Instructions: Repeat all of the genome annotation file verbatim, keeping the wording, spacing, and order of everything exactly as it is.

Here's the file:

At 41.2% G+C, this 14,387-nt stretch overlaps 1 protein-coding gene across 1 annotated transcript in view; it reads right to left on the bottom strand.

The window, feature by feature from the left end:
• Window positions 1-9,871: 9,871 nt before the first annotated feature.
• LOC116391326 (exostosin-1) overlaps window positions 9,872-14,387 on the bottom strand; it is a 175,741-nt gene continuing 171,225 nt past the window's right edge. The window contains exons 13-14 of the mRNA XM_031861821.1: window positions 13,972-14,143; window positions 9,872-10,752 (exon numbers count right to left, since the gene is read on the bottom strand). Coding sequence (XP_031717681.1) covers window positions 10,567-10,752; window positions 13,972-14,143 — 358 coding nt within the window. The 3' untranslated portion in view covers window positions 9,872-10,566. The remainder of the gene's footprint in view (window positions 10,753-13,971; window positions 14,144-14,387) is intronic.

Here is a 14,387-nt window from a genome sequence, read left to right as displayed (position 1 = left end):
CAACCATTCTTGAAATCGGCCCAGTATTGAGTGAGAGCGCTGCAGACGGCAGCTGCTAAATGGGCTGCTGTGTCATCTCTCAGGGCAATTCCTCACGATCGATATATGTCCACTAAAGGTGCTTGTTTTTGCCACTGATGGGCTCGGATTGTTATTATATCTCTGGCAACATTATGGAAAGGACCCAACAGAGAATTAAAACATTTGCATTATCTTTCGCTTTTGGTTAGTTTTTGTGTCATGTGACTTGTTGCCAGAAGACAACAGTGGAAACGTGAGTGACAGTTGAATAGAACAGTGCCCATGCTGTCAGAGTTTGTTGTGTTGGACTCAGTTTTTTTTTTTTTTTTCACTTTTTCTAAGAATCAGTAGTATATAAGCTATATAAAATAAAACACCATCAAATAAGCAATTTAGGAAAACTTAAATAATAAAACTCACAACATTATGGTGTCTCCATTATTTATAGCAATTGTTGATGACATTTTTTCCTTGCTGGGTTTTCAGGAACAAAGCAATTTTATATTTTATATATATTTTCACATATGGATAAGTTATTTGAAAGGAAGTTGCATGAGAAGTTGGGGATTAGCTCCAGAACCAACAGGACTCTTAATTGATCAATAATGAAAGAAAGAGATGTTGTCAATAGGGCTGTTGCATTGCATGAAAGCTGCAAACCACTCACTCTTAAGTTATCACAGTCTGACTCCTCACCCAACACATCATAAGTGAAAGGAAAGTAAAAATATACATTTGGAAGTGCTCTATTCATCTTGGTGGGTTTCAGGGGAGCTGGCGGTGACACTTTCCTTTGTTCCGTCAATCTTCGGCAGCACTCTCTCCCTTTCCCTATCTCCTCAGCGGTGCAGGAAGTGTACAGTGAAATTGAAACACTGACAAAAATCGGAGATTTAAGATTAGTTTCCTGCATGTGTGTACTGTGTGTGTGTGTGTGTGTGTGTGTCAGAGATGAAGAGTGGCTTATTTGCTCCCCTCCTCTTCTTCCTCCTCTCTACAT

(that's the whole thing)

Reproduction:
At 41.2% G+C, this 14,387-nt stretch overlaps 1 protein-coding gene across 1 annotated transcript in view; it reads right to left on the bottom strand.

The window, feature by feature from the left end:
• Window positions 1-9,871: 9,871 nt before the first annotated feature.
• LOC116391326 (exostosin-1) overlaps window positions 9,872-14,387 on the bottom strand; it is a 175,741-nt gene continuing 171,225 nt past the window's right edge. The window contains exons 13-14 of the mRNA XM_031861821.1: window positions 13,972-14,143; window positions 9,872-10,752 (exon numbers count right to left, since the gene is read on the bottom strand). Coding sequence (XP_031717681.1) covers window positions 10,567-10,752; window positions 13,972-14,143 — 358 coding nt within the window. The 3' untranslated portion in view covers window positions 9,872-10,566. The remainder of the gene's footprint in view (window positions 10,753-13,971; window positions 14,144-14,387) is intronic.

Here is a 14,387-nt window from a genome sequence, read left to right as displayed (position 1 = left end):
CAACCATTCTTGAAATCGGCCCAGTATTGAGTGAGAGCGCTGCAGACGGCAGCTGCTAAATGGGCTGCTGTGTCATCTCTCAGGGCAATTCCTCACGATCGATATATGTCCACTAAAGGTGCTTGTTTTTGCCACTGATGGGCTCGGATTGTTATTATATCTCTGGCAACATTATGGAAAGGACCCAACAGAGAATTAAAACATTTGCATTATCTTTCGCTTTTGGTTAGTTTTTGTGTCATGTGACTTGTTGCCAGAAGACAACAGTGGAAACGTGAGTGACAGTTGAATAGAACAGTGCCCATGCTGTCAGAGTTTGTTGTGTTGGACTCAGTTTTTTTTTTTTTTTTCACTTTTTCTAAGAATCAGTAGTATATAAGCTATATAAAATAAAACACCATCAAATAAGCAATTTAGGAAAACTTAAATAATAAAACTCACAACATTATGGTGTCTCCATTATTTATAGCAATTGTTGATGACATTTTTTCCTTGCTGGGTTTTCAGGAACAAAGCAATTTTATATTTTATATATATTTTCACATATGGATAAGTTATTTGAAAGGAAGTTGCATGAGAAGTTGGGGATTAGCTCCAGAACCAACAGGACTCTTAATTGATCAATAATGAAAGAAAGAGATGTTGTCAATAGGGCTGTTGCATTGCATGAAAGCTGCAAACCACTCACTCTTAAGTTATCACAGTCTGACTCCTCACCCAACACATCATAAGTGAAAGGAAAGTAAAAATATACATTTGGAAGTGCTCTATTCATCTTGGTGGGTTTCAGGGGAGCTGGCGGTGACACTTTCCTTTGTTCCGTCAATCTTCGGCAGCACTCTCTCCCTTTCCCTATCTCCTCAGCGGTGCAGGAAGTGTACAGTGAAATTGAAACACTGACAAAAATCGGAGATTTAAGATTAGTTTCCTGCATGTGTGTACTGTGTGTGTGTGTGTGTGTGTGTGTCAGAGATGAAGAGTGGCTTATTTGCTCCCCTCCTCTTCTTCCTCCTCTCTACAT